8. The reasons that these programs keep cropping up is that the ABA doesn't require employment stats and US News doesn't have post-LLM employment as a score component. A savvy lemming-flavored snowflake would ask the law school for employment success stats, but chances are there are no savvy lemming-flavored snowflakes.

  9. The profusion of LLM and legal master's programs takes the law school scam into new levels of shamelessness. This is a money grab, pure and simple. Programs like this have no business existing; they are such blatant student-loan-sucking scams that anyone -- especially someone who already has a JD! -- should be able to see through them. It's kind of brilliant, in an evil way: the law schools get to pull in more loan cash form students without any impact on their U.S. News ranking. I think we will continue seeing more of these types of programs, even at elite school. See, for example, Northwestern Law School's absurd "Master of Science in Law" program. Utter nonsense,

  10. With the exception of tax LLM's at NYU or Georgetown (and even then, only for people with a demonstrated tax law focus), legal recruiters have informed me that LLM's most often harm one's employment prospects, and recruiters often advise candidates to omit or diminish the LLM on a resume. I cannot imagine the thought process behind students who enroll in these courses (save for the truly wealthy who can afford the cost and the opportunity costs).

    1. That is very interesting. I can absolutely see how the vast majority of LLM programs do nothing whatsoever to improve a person's chances of gaining employment. But I always considered them harmful only in the sense of being a huge waste of time and money. I assumed their effect on employability to be neutral -- an LLM wouldn't help you at all, but it wouldn't harm you in the job market, either. Could you say a bit more about how an LLM harms your employment prospects? I totally believe you that it does, I am just interested in understanding this issue a bit better.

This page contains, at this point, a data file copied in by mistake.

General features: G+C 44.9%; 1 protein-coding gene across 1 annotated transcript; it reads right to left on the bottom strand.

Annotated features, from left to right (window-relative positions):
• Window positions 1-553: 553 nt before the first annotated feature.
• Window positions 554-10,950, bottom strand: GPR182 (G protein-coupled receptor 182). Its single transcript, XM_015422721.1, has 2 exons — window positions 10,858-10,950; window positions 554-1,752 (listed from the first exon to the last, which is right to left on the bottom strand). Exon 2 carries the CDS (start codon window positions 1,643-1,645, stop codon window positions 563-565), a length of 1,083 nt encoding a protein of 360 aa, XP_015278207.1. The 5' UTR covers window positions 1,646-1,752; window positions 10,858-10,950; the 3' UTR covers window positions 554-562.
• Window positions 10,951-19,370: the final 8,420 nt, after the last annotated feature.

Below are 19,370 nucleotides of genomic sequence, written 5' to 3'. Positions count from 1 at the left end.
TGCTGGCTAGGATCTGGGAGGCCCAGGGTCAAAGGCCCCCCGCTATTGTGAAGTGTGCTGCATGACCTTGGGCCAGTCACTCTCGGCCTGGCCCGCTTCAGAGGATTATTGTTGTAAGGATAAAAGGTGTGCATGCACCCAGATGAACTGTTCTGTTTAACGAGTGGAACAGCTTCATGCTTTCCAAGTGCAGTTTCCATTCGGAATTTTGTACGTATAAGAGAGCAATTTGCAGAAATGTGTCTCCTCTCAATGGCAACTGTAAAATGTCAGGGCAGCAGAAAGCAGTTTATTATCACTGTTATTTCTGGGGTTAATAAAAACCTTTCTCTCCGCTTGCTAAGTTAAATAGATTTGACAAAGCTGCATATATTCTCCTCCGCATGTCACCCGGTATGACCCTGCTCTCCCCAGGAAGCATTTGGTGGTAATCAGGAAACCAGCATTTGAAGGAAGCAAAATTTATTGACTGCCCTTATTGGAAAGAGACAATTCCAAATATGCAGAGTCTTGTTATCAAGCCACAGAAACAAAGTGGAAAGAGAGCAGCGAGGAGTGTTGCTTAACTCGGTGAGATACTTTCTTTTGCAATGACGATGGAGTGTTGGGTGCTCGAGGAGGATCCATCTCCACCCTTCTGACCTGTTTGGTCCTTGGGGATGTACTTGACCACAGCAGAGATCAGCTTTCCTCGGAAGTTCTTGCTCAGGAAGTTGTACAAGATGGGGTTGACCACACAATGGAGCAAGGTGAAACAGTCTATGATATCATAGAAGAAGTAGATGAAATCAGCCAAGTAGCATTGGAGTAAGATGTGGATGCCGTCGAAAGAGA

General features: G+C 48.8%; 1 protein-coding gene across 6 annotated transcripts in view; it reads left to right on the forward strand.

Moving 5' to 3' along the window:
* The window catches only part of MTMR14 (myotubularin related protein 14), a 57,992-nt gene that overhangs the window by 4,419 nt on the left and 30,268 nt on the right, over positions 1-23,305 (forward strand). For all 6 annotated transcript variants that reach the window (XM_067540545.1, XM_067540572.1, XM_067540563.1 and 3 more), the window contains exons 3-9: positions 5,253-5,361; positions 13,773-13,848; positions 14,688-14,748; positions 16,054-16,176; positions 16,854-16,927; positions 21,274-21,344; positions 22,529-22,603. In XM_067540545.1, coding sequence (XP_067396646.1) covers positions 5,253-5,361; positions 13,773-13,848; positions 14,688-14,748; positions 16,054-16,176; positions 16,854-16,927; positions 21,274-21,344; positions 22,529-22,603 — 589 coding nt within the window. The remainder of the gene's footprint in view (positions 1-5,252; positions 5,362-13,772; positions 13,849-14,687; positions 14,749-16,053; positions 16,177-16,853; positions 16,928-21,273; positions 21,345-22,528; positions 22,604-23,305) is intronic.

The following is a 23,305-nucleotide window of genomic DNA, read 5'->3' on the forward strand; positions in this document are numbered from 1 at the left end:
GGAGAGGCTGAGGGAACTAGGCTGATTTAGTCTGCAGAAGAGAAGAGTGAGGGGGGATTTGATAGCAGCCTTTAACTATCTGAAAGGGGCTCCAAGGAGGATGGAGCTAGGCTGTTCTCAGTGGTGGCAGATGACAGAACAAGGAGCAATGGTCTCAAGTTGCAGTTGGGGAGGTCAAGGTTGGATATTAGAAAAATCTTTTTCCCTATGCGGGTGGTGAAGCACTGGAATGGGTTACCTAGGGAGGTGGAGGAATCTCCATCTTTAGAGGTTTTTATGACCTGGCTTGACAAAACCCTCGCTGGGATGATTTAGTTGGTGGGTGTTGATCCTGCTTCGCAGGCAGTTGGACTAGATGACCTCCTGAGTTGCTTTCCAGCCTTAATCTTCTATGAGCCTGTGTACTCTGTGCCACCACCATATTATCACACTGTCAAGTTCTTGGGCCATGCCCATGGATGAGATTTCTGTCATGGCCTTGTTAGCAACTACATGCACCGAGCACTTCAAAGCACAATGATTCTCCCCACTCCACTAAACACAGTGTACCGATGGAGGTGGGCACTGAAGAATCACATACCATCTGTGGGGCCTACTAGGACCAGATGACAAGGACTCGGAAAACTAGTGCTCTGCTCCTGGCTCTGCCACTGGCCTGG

2. Not the OP, but often an LLM pigeonholes you. For example, say you get an LLM in corporate law. How will that look to family law, criminal defense, and any firm that does work outside of corporate law? Even with more snowflake specialities like animal law, it basically stamps you as being strongly interested in that field, and it makes you more of a flight risk.

    3. Animal Law! I love animals!

      And after I defend the animals, they will repay me with their affection. And nothing else.

    4. I'm 8:27. For most students the LLM is a career killer. If you were to get this LLM in international sports law, no law firm will hire you for their insurance section. An LLM shows a firm where your interests are and as was said above, oftentimes the LLM focus is too narrow for most firms to take a chance on you.

  11. I'm not sure programs like these are even designed to provide career opportunities. Much like the proliferation of MFA programs, this is just conspicuous consumption for education. I guess there are enough sports loving trust fund kids around the world for this program to work. Hopefully, they are honest about the non-existent employment opps.